When Michael Bennett ordered a 23andMe DNA testing kit in 2018, he was hoping to gain insight into his family health history.
“Every time I went to the doctor, they’d ask questions that I didn’t have the answers to,” said Bennett, a retired army veteran in Fort Worth, Texas, who was adopted at age 3.
Bennett, now 70, was born in 1951 in post-WWII occupied Japan. His biological mother, Yoshiko Nakajima, was Japanese; his biological father, Dick Webster, was an American serviceman. In 1953, Bennett was adopted by a couple in the United States. That was pretty much all Bennett knew about his birth family and he was OK with that.
“I had a very happy childhood. I adored my parents,” Bennett told TODAY Parents.
Sure, Bennett was curious about Nakajima and Webster — what happened between them? Why was he placed for adoption as a toddler? But Bennett didn’t dwell on the unknowns.
"It didn't eat at me or anything," he said.
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Then, in 2019, Bennett received a message on the 23andMe app. It was from a young man named Damien in Cincinnati, Ohio.
“He was intrigued by the fact that I had more DNA in common with him than anyone else in his family. He was like, ‘Who are you? I pretty much know all my family,’” Bennett recalled. “I told him my story and how I had relatives in Japan.”
Shortly after, Bennett received a phone call from Damien’s aunt Robin Reid. It was a call that would change his life forever.
Bennett, who was raised an only child, had seven half-siblings in Ohio — including Reid. She even had a photo of him as a little boy.
Reid explained that her late father, Dick Webster, did everything he could to stay in Japan with Yoshiko Nakajima and Bennett, but the Air Force shipped him back to the U.S.
“He was heartbroken,” Bennett said. “From what I understand, it broke him."
Webster would find love again — he was married to his wife, Alma Jean for decades— but he never stopped thinking about the family he left behind in Asia. In the '80s, Webster even sent two of sons on a mission to try and find them.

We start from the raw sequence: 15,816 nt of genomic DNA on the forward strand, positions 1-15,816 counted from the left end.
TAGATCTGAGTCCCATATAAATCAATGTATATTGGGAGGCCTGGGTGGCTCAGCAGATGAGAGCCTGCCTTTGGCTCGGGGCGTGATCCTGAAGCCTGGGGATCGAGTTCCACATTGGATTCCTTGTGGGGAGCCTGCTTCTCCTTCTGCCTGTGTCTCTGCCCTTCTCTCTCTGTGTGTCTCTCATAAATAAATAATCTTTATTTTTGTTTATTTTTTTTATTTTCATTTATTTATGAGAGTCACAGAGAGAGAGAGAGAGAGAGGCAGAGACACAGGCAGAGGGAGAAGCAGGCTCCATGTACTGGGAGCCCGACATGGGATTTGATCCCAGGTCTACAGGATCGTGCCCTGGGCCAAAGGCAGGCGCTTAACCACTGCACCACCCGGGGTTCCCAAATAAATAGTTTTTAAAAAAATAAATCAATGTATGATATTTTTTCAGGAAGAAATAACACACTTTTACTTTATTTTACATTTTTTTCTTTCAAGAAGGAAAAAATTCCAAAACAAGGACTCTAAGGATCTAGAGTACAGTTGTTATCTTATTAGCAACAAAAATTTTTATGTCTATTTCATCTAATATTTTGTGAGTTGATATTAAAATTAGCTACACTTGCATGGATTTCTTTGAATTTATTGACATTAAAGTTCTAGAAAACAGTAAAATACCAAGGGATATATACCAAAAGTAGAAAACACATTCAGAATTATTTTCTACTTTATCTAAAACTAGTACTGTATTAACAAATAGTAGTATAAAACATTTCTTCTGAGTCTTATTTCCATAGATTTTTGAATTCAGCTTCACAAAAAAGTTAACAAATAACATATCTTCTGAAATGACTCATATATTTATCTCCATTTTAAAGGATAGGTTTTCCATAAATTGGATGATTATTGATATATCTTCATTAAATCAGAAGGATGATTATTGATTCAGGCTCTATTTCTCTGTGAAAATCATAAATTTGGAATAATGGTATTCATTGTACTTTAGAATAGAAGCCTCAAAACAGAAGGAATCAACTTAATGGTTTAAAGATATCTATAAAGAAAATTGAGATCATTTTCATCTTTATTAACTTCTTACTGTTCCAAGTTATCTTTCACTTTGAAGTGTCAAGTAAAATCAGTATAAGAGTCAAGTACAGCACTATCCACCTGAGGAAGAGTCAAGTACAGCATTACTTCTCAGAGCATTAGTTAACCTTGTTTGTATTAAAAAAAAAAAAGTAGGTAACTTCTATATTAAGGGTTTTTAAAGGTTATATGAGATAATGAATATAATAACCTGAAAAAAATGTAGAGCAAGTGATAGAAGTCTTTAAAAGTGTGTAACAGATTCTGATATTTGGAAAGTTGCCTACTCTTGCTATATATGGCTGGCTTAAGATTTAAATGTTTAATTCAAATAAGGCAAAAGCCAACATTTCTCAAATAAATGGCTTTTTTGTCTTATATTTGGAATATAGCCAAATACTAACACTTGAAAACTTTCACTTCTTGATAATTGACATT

Bennett and Nakajima were long gone, but the brothers were still able gather information for their dad. In conversations with locals, they learned that Nakajima placed Bennett for adoption to protect him and that she never had any more children.
Bennett said Nakajima passed away in 2017.
“She knew it was going to be hard for me as a mixed-race child in post-World War II Japan with a single mom," Bennett said. “There’s no question she did what she did out of love.”
Bennett didn’t waste any time going to meet his long-lost family. Days after receiving that life-changing phone call from Reid, Bennett and his wife, Mari, drove nearly 1000 miles to Cincinnati.
When they arrived, Bennett’s seven siblings were standing on the front lawn waiting to smother him with hugs.
“My bond with Michael happened the moment that our eyes met,” Reid told TODAY. “It might sound crazy, but if you’ve ever lost a loved one, you know the feeling of wanting to be able to look into their eyes again. I felt like I got to see my dad again. He has his eyes. It was the most comforting feeling in the world.”
Bennett chats with his family regularly and they celebrate holidays together. He can't imagine his life without them in it.
“I’m so grateful we found each other,” Bennett said. “Not only are they the warmest, most amazing people, but they helped round out a picture for me. For 60 plus years, I thought I was the product of a wartime romance, and that my father was a soldier who just left. But Dick didn’t leave on his own free will. He loved me and thought of me constantly. He didn’t forget about me.”
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